If you use systemctl edit to adjust overrides, then you ll now also get the existing configuration file listed as comment, which I consider very helpful. The MACAddressPolicy behavior with systemd naming schema v241 changed for virtual devices (I plan to write about this in a separate blog post). There are plenty of new manual pages: systemd also gained new unit configurations related to security hardening: Another new unit configuration is SystemCallLog= , which supports listing the system calls to be logged. This is very useful for for auditing or temporarily when constructing system call filters. The cgroupv2 change is also documented in the release notes, but to explicitly mention it also here, quoting from /usr/share/doc/systemd/NEWS.Debian.gz:
systemd now defaults to the unified cgroup hierarchy (i.e. cgroupv2).
This change reflects the fact that cgroups2 support has matured
substantially in both systemd and in the kernel.
All major container tools nowadays should support cgroupv2.
If you run into problems with cgroupv2, you can switch back to the previous,
hybrid setup by adding systemd.unified_cgroup_hierarchy=false to the
kernel command line.
You can read more about the benefits of cgroupv2 at
Note that cgroup-tools (lssubsys + lscgroup etc) don t work in cgroup2/unified hierarchy yet (see #959022 for the details). Configuration management puppet s upstream doesn t provide packages for bullseye yet (see PA-3624 + MODULES-11060), and sadly neither v6 nor v7 made it into bullseye, so when using the packages from Debian you re still stuck with v5.5 (also see #950182). ansible is also available, and while it looked like that only version 2.9.16 would make it into bullseye (see #984557 + #986213), actually version 2.10.8 made it into bullseye. chef was removed from Debian and is not available with bullseye (due to trademark issues). Prometheus stack Prometheus server was updated from v2.7.1 to v2.24.1, and the prometheus service by default applies some systemd hardening now. Also all the usual exporters are still there, but bullseye also gained some new ones: Virtualization docker (v20.10.5), ganeti (v3.0.1), libvirt (v7.0.0), lxc (v4.0.6), openstack, qemu/kvm (v5.2), xen (v4.14.1), are all still around, though what s new and noteworthy is that podman version 3.0.1 (tool for managing OCI containers and pods) made it into bullseye. If you re using the docker packages from upstream, be aware that they still don t seem to understand Debian package version handling. The docker* packages will not be automatically considered for upgrade, as 5:20.10.6~3-0~debian-buster is considered newer than 5:20.10.6~3-0~debian-bullseye:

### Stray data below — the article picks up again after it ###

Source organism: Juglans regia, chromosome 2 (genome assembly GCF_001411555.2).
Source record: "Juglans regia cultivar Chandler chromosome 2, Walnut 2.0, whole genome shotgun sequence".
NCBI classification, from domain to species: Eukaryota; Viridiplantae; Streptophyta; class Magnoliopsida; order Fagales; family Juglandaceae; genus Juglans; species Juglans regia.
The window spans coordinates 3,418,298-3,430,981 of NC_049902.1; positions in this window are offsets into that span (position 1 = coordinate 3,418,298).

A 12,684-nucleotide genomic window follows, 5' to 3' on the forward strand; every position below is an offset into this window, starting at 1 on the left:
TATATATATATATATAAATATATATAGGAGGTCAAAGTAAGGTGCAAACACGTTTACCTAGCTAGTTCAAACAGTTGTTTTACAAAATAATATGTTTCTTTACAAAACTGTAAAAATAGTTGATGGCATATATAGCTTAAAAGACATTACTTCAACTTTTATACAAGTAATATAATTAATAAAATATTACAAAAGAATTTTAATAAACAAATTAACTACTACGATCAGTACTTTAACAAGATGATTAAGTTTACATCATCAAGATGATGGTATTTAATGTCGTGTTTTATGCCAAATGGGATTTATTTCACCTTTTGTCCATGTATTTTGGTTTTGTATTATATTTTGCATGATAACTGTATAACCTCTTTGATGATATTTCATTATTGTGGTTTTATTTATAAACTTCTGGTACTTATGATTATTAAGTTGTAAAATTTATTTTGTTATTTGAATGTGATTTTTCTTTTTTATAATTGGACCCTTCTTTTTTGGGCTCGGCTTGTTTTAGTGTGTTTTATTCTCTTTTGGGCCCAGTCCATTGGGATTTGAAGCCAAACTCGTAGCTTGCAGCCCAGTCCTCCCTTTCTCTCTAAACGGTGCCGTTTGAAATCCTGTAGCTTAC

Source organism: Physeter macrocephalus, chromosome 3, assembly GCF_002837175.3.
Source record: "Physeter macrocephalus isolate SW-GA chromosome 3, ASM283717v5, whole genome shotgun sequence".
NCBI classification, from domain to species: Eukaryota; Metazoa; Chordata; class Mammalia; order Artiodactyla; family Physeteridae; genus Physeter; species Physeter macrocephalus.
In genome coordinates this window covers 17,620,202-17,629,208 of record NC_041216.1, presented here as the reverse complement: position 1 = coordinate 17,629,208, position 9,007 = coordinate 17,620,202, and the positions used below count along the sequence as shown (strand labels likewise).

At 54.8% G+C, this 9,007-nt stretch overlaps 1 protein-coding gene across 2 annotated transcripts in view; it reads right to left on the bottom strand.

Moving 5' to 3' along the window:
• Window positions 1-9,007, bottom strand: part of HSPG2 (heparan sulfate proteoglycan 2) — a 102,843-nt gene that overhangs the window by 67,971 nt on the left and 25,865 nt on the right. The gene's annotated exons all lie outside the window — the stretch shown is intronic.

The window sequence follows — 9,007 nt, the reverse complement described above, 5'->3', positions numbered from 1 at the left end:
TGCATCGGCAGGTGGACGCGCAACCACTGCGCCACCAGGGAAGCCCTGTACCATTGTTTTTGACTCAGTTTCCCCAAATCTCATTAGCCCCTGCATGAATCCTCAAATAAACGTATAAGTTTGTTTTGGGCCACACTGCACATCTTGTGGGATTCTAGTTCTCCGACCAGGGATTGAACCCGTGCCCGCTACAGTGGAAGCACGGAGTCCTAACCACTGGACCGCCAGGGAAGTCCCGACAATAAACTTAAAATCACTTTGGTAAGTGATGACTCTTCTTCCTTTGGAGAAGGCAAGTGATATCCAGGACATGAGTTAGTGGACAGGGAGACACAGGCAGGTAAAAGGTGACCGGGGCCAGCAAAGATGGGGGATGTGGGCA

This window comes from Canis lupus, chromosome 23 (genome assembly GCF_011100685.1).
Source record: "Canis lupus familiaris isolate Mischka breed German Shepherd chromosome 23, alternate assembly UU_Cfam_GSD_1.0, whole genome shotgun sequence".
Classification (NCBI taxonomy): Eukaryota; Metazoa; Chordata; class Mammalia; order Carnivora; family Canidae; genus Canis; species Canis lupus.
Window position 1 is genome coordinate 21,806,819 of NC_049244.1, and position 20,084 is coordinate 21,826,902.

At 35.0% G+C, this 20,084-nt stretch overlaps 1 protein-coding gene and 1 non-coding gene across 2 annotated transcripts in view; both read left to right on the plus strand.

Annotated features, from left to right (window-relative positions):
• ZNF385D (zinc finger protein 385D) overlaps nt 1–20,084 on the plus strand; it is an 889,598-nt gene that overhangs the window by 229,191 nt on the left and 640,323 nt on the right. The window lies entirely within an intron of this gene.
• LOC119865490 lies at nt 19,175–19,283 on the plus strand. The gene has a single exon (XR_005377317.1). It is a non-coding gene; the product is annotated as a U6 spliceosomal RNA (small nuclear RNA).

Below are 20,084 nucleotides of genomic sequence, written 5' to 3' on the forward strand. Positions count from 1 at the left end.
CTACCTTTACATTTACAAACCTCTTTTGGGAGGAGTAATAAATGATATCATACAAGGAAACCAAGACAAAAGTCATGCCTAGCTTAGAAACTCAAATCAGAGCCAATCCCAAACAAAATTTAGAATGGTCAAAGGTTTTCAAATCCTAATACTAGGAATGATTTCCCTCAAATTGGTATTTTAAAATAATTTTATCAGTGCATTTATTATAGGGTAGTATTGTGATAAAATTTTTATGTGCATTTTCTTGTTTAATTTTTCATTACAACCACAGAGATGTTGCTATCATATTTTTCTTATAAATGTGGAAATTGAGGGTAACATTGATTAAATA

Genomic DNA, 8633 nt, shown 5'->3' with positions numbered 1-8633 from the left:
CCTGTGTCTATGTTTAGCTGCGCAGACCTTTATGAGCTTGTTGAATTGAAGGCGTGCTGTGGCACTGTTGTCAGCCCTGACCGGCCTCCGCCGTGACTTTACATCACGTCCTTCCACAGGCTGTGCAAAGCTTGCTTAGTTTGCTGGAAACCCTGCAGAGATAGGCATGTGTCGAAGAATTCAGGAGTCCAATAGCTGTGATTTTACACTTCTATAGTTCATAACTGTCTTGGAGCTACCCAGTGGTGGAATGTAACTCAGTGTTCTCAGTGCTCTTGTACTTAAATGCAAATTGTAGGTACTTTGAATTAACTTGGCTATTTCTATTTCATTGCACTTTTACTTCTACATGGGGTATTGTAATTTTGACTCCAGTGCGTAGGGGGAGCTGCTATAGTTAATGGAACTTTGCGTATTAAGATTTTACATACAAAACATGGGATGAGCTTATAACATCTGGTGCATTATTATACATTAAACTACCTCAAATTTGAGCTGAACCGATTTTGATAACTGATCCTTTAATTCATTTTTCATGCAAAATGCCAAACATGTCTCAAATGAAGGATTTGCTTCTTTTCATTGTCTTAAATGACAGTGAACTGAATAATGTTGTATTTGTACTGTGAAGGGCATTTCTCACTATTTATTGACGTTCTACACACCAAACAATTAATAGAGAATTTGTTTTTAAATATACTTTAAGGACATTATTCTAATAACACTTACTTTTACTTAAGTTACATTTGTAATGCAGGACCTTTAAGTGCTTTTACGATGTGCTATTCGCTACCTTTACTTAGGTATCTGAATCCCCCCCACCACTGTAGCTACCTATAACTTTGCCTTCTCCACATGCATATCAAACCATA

% apt-cache policy docker-ce
    Installed: 5:20.10.6~3-0~debian-buster
    Candidate: 5:20.10.6~3-0~debian-buster
    Version table:
   *** 5:20.10.6~3-0~debian-buster 100
          100 /var/lib/dpkg/status
       5:20.10.6~3-0~debian-bullseye 500
          500 bullseye/stable amd64 Packages
Vagrant is available in version 2.2.14, the package from upstream works perfectly fine on bullseye as well. If you re relying on VirtualBox, be aware that upstream doesn t provide packages for bullseye yet, but the package from Debian/unstable (v6.1.22 as of 2021-05-27) works fine on bullseye (VirtualBox isn t shipped with stable releases since quite some time due to lack of cooperation from upstream on security support for older releases, see #794466). If you rely on the virtualbox-guest-additions-iso and its shared folders support, you might be glad to hear that v6.1.22 made it into bullseye (see #988783), properly supporting more recent kernel versions like present in bullseye. debuginfod There s a new service (see debian-devel-announce and Debian Wiki), which makes the debugging experience way smoother. You no longer need to download the debugging Debian packages (*-dbgsym/*-dbg), but instead can fetch them on demand, by exporting the following variables (before invoking gdb or alike):
% export DEBUGINFOD_PROGRESS=1    # for optional download progress reporting